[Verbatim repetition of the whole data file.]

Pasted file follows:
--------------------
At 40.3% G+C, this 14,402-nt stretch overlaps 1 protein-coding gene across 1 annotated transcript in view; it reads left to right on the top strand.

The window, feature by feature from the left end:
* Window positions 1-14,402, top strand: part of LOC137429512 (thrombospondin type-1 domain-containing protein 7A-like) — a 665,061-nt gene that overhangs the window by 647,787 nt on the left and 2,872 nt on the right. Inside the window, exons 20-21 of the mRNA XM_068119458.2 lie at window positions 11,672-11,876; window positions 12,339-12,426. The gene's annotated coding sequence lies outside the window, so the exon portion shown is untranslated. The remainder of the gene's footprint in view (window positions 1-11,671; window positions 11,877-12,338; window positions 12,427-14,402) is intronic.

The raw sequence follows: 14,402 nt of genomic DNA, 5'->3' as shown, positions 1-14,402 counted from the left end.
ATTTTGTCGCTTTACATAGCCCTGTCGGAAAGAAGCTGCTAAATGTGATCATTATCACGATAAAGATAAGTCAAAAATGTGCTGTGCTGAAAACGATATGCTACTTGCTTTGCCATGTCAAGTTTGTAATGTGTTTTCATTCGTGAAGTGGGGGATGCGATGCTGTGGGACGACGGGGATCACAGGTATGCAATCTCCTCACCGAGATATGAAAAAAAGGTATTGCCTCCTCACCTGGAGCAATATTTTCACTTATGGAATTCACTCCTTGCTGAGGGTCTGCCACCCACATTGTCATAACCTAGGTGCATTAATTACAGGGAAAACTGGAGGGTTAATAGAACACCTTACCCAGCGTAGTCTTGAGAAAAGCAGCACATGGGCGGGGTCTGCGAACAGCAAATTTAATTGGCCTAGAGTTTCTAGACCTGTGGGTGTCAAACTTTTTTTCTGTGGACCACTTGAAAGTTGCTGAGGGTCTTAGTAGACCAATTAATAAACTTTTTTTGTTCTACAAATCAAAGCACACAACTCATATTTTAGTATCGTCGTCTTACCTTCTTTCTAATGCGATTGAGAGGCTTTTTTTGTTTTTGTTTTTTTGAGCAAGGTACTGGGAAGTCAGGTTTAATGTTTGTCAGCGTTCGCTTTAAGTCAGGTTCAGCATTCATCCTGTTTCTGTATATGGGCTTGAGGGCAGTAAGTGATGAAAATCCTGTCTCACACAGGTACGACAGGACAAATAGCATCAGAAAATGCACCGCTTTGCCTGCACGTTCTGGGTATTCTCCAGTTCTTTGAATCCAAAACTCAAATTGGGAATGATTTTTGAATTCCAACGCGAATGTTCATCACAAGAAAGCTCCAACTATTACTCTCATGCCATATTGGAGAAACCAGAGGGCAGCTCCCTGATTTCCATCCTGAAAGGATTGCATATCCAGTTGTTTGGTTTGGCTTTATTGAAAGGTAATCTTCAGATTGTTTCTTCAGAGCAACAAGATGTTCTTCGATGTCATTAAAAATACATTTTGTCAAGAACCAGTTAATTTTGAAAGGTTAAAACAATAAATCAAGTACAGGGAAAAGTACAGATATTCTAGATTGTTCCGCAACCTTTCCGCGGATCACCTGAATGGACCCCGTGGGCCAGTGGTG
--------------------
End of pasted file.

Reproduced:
At 40.3% G+C, this 14,402-nt stretch overlaps 1 protein-coding gene across 1 annotated transcript in view; it reads left to right on the top strand.

The window, feature by feature from the left end:
* Window positions 1-14,402, top strand: part of LOC137429512 (thrombospondin type-1 domain-containing protein 7A-like) — a 665,061-nt gene that overhangs the window by 647,787 nt on the left and 2,872 nt on the right. Inside the window, exons 20-21 of the mRNA XM_068119458.2 lie at window positions 11,672-11,876; window positions 12,339-12,426. The gene's annotated coding sequence lies outside the window, so the exon portion shown is untranslated. The remainder of the gene's footprint in view (window positions 1-11,671; window positions 11,877-12,338; window positions 12,427-14,402) is intronic.

The raw sequence follows: 14,402 nt of genomic DNA, 5'->3' as shown, positions 1-14,402 counted from the left end.
ATTTTGTCGCTTTACATAGCCCTGTCGGAAAGAAGCTGCTAAATGTGATCATTATCACGATAAAGATAAGTCAAAAATGTGCTGTGCTGAAAACGATATGCTACTTGCTTTGCCATGTCAAGTTTGTAATGTGTTTTCATTCGTGAAGTGGGGGATGCGATGCTGTGGGACGACGGGGATCACAGGTATGCAATCTCCTCACCGAGATATGAAAAAAAGGTATTGCCTCCTCACCTGGAGCAATATTTTCACTTATGGAATTCACTCCTTGCTGAGGGTCTGCCACCCACATTGTCATAACCTAGGTGCATTAATTACAGGGAAAACTGGAGGGTTAATAGAACACCTTACCCAGCGTAGTCTTGAGAAAAGCAGCACATGGGCGGGGTCTGCGAACAGCAAATTTAATTGGCCTAGAGTTTCTAGACCTGTGGGTGTCAAACTTTTTTTCTGTGGACCACTTGAAAGTTGCTGAGGGTCTTAGTAGACCAATTAATAAACTTTTTTTGTTCTACAAATCAAAGCACACAACTCATATTTTAGTATCGTCGTCTTACCTTCTTTCTAATGCGATTGAGAGGCTTTTTTTGTTTTTGTTTTTTTGAGCAAGGTACTGGGAAGTCAGGTTTAATGTTTGTCAGCGTTCGCTTTAAGTCAGGTTCAGCATTCATCCTGTTTCTGTATATGGGCTTGAGGGCAGTAAGTGATGAAAATCCTGTCTCACACAGGTACGACAGGACAAATAGCATCAGAAAATGCACCGCTTTGCCTGCACGTTCTGGGTATTCTCCAGTTCTTTGAATCCAAAACTCAAATTGGGAATGATTTTTGAATTCCAACGCGAATGTTCATCACAAGAAAGCTCCAACTATTACTCTCATGCCATATTGGAGAAACCAGAGGGCAGCTCCCTGATTTCCATCCTGAAAGGATTGCATATCCAGTTGTTTGGTTTGGCTTTATTGAAAGGTAATCTTCAGATTGTTTCTTCAGAGCAACAAGATGTTCTTCGATGTCATTAAAAATACATTTTGTCAAGAACCAGTTAATTTTGAAAGGTTAAAACAATAAATCAAGTACAGGGAAAAGTACAGATATTCTAGATTGTTCCGCAACCTTTCCGCGGATCACCTGAATGGACCCCGTGGGCCAGTGGTG